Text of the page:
Errors can arise from a number of sources including corrupt or error-prone input data, failure to anticipate special circumstances or exceptions, improper processing, software bugs, and incautious interpretations of results.
In the first instance, the accuracy of your results will depend on the accuracy of the input data. Humdrum data may originate from a variety of sources. Users may encode their own materials, or use existing data encoded by other individuals or available from institutional sources. Data quality can be highly variable and there may be no easy way to determine the accuracy of a given data set.
It is important to spend time with a data set. Historical musicologists may spend a considerable amount of time becoming familiar with a manuscript, and the same practice is recommended for computational musicologists. Users should look at the data, listen to the data, compare the data to published sources, and generally browse and peruse it. Most data errors are discovered while processing the data -- such as finding a suspicious major ninth melodic interval in a simple song. Over time, more and more errors are eventually discovered and corrected. Unfortunately, there is no magic flag that pops up to notify us when all errors have been eliminated from an encoded musical work. Only over time will the user gain confidence (or lose confidence) in a given data set. In working with a file, we are far more apt to discover something is wrong with the data than to learn that the data is a pristine encoding.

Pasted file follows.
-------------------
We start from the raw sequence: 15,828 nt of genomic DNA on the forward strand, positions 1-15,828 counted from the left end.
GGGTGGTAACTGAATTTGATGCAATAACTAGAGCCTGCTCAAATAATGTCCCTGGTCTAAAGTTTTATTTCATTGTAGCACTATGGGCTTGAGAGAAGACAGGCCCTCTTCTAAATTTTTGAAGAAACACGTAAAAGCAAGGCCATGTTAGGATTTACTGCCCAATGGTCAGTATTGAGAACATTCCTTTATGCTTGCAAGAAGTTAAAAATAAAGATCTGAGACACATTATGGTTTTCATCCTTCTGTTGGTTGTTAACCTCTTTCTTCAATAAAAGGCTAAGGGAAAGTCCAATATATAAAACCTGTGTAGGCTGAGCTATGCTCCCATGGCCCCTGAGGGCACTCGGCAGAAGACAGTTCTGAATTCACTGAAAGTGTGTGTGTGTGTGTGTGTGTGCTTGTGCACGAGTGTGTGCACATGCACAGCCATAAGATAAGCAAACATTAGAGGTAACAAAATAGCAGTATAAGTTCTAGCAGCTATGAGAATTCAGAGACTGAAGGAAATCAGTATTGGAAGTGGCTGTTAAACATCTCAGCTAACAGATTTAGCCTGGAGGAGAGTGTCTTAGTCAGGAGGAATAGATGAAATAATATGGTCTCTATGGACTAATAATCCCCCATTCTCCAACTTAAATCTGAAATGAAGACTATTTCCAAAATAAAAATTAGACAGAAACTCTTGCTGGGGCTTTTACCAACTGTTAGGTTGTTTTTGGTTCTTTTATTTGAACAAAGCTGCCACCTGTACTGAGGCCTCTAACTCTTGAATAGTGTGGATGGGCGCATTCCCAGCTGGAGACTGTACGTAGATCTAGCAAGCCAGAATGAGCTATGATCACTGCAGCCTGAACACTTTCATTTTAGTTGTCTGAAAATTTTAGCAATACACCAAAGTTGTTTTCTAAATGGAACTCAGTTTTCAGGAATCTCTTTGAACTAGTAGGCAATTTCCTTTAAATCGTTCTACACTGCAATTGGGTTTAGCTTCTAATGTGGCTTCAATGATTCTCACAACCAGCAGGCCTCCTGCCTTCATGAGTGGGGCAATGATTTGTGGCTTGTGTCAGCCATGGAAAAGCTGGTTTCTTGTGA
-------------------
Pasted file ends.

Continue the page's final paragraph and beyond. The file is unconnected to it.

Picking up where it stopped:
Errors can be magnified by the type of processing that is applied. For example, consider the case of an encoded repertory that is known to have a pitch-related error rate of 1 percent. That is, roughly 1 out of every 100 notes has an incorrect pitch representation. If we were to do an inventory of pitches in this repertory, then our results would also exhibit a 1 percent error rate. For many applications, such errors are not a problem.
However, consider what happens when we create an inventory of melodic intervals. One incorrect pitch will falsify two melodic intervals, hence the error rates for intervals is now 2 percent. Similarly, if we are looking at four-note chords, a single wrong pitch will falsify an entire chord. So we will have roughly a 4 percent error rate for chord identification. If we are investigating simple chord progressions, a single wrong note will now disrupt the identification of two successive chords. Thus we have an error rate of 8 percent for chord progressions.
There are two general lessons that can be drawn from these observations. The first lesson is obvious. Always try to use the best quality data that is available. When encoding your own data, aim for total accuracy. The second lesson is more subtle. The more data that participates in identifying some pattern, the greater the likelihood that a single data error will cause a problem. Whenever possible try to restrict pattern searches to small or concise patterns.